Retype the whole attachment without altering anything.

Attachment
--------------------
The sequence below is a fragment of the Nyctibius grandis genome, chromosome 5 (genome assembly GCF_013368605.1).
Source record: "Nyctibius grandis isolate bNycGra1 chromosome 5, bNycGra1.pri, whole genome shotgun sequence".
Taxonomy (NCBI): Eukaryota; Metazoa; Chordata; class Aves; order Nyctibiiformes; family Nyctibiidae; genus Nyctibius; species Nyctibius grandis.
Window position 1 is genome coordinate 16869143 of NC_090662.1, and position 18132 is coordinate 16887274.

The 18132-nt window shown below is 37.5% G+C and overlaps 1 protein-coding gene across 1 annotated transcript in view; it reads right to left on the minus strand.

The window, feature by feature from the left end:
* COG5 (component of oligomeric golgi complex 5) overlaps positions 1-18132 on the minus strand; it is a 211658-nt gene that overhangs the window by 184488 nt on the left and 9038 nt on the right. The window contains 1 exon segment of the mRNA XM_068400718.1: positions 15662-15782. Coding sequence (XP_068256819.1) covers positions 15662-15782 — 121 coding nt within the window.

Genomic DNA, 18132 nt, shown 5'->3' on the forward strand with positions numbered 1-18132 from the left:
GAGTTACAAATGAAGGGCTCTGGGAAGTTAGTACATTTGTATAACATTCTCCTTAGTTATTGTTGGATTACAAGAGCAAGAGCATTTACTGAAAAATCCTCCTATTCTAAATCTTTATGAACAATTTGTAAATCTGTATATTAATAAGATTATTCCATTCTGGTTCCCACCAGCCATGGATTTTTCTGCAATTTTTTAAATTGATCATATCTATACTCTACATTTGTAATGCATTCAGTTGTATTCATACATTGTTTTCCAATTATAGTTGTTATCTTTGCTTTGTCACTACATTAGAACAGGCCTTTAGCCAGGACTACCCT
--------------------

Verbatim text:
The sequence below is a fragment of the Nyctibius grandis genome, chromosome 5 (genome assembly GCF_013368605.1).
Source record: "Nyctibius grandis isolate bNycGra1 chromosome 5, bNycGra1.pri, whole genome shotgun sequence".
Taxonomy (NCBI): Eukaryota; Metazoa; Chordata; class Aves; order Nyctibiiformes; family Nyctibiidae; genus Nyctibius; species Nyctibius grandis.
Window position 1 is genome coordinate 16869143 of NC_090662.1, and position 18132 is coordinate 16887274.

The 18132-nt window shown below is 37.5% G+C and overlaps 1 protein-coding gene across 1 annotated transcript in view; it reads right to left on the minus strand.

The window, feature by feature from the left end:
* COG5 (component of oligomeric golgi complex 5) overlaps positions 1-18132 on the minus strand; it is a 211658-nt gene that overhangs the window by 184488 nt on the left and 9038 nt on the right. The window contains 1 exon segment of the mRNA XM_068400718.1: positions 15662-15782. Coding sequence (XP_068256819.1) covers positions 15662-15782 — 121 coding nt within the window.

Genomic DNA, 18132 nt, shown 5'->3' on the forward strand with positions numbered 1-18132 from the left:
GAGTTACAAATGAAGGGCTCTGGGAAGTTAGTACATTTGTATAACATTCTCCTTAGTTATTGTTGGATTACAAGAGCAAGAGCATTTACTGAAAAATCCTCCTATTCTAAATCTTTATGAACAATTTGTAAATCTGTATATTAATAAGATTATTCCATTCTGGTTCCCACCAGCCATGGATTTTTCTGCAATTTTTTAAATTGATCATATCTATACTCTACATTTGTAATGCATTCAGTTGTATTCATACATTGTTTTCCAATTATAGTTGTTATCTTTGCTTTGTCACTACATTAGAACAGGCCTTTAGCCAGGACTACCCT